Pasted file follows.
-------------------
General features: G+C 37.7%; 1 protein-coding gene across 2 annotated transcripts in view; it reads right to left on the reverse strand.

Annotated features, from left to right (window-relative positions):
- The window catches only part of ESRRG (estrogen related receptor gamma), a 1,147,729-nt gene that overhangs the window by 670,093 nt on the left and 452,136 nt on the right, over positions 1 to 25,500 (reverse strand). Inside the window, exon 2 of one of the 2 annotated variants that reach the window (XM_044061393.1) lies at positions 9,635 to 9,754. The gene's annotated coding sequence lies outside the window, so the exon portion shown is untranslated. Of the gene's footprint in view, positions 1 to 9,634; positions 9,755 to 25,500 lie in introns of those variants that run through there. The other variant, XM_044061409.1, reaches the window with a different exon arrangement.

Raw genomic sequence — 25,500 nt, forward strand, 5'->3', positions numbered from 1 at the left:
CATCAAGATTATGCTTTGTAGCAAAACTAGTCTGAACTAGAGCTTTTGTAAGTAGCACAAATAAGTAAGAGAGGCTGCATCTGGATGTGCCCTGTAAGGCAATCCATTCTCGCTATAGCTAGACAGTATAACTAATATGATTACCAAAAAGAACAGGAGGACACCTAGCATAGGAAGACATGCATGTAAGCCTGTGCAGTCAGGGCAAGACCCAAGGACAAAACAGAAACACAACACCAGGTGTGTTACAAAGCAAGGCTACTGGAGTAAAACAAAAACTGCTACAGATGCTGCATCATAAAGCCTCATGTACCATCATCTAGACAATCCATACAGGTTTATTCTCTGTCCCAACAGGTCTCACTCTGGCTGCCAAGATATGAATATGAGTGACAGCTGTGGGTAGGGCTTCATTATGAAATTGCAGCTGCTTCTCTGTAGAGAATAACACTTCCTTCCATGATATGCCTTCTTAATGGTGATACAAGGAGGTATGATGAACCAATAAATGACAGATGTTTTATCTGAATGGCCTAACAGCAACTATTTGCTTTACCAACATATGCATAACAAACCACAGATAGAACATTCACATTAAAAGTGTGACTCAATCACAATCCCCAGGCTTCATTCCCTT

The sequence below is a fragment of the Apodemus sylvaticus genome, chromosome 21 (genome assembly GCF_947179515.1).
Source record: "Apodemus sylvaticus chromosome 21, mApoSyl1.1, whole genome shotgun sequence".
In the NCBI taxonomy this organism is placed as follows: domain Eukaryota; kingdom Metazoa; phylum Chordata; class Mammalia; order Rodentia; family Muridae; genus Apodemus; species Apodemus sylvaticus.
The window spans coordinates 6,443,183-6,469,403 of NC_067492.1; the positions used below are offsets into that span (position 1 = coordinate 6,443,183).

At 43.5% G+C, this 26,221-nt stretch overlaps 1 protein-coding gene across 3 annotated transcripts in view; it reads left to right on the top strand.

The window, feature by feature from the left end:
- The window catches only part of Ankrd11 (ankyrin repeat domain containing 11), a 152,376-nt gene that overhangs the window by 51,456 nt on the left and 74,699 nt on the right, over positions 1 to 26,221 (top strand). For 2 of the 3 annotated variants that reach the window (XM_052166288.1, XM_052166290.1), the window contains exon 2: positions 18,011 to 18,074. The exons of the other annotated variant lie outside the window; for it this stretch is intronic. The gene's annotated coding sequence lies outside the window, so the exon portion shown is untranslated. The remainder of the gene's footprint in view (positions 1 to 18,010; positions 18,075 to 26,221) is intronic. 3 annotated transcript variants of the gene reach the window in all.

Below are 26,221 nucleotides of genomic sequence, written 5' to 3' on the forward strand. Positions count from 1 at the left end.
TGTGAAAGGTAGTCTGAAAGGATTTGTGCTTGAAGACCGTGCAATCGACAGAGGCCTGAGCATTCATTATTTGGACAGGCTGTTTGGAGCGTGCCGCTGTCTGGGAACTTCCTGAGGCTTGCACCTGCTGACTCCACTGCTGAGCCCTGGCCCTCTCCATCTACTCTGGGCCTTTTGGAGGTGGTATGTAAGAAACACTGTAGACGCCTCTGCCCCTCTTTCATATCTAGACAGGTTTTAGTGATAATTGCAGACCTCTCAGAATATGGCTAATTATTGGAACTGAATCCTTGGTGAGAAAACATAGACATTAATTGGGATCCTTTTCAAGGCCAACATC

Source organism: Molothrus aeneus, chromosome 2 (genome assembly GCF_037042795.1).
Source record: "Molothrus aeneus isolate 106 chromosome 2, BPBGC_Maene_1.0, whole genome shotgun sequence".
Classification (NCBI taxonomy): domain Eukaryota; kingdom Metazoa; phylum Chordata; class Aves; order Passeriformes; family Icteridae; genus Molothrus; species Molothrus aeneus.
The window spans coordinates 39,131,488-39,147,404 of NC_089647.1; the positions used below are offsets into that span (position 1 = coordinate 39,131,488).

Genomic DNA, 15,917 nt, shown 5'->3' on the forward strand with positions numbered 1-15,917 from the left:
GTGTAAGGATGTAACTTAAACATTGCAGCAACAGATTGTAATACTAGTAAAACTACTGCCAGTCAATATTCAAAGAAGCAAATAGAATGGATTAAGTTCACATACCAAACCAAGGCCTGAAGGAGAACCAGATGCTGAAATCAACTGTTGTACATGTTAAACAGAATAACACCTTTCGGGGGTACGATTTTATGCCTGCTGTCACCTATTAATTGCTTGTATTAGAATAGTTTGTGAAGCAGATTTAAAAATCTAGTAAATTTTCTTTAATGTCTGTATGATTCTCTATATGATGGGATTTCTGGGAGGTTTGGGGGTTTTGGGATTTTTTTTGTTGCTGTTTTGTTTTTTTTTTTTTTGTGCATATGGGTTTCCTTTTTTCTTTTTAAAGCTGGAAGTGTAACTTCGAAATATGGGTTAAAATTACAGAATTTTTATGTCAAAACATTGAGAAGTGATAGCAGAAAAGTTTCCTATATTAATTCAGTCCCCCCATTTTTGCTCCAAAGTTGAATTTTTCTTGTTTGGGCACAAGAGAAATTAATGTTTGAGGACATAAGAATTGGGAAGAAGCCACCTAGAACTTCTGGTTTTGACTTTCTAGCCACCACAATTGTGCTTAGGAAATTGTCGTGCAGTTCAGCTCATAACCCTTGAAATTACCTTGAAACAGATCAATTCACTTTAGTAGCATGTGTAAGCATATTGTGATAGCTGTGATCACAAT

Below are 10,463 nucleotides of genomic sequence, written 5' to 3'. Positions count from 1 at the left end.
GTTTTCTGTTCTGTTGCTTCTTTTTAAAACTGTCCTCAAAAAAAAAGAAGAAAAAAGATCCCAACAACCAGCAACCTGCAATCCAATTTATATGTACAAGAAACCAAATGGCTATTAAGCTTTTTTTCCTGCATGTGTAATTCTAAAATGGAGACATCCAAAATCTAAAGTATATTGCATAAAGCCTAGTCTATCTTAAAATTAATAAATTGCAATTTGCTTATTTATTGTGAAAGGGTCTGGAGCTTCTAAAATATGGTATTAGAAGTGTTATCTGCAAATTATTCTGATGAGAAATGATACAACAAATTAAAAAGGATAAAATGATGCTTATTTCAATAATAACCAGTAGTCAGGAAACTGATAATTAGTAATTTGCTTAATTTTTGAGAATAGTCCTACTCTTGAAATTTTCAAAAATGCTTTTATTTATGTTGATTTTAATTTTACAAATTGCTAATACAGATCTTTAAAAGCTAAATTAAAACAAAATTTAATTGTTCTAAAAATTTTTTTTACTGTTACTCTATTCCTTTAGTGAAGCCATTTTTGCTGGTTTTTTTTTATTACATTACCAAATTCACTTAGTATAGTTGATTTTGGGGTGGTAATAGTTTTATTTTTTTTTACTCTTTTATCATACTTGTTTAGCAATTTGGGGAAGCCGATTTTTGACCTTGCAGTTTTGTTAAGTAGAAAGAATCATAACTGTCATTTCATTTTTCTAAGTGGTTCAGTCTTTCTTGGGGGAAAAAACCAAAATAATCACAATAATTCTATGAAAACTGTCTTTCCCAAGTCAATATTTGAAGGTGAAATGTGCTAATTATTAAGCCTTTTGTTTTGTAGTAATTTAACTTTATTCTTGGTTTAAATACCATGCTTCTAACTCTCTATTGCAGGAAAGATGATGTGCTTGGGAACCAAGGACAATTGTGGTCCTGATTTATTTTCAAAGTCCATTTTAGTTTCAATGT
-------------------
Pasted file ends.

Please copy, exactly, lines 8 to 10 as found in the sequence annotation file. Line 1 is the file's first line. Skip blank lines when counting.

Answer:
In the NCBI taxonomy this organism is placed as follows: domain Eukaryota; kingdom Metazoa; phylum Chordata; class Mammalia; order Rodentia; family Muridae; genus Apodemus; species Apodemus sylvaticus.
The window spans coordinates 6,443,183-6,469,403 of NC_067492.1; the positions used below are offsets into that span (position 1 = coordinate 6,443,183).

At 43.5% G+C, this 26,221-nt stretch overlaps 1 protein-coding gene across 3 annotated transcripts in view; it reads left to right on the top strand.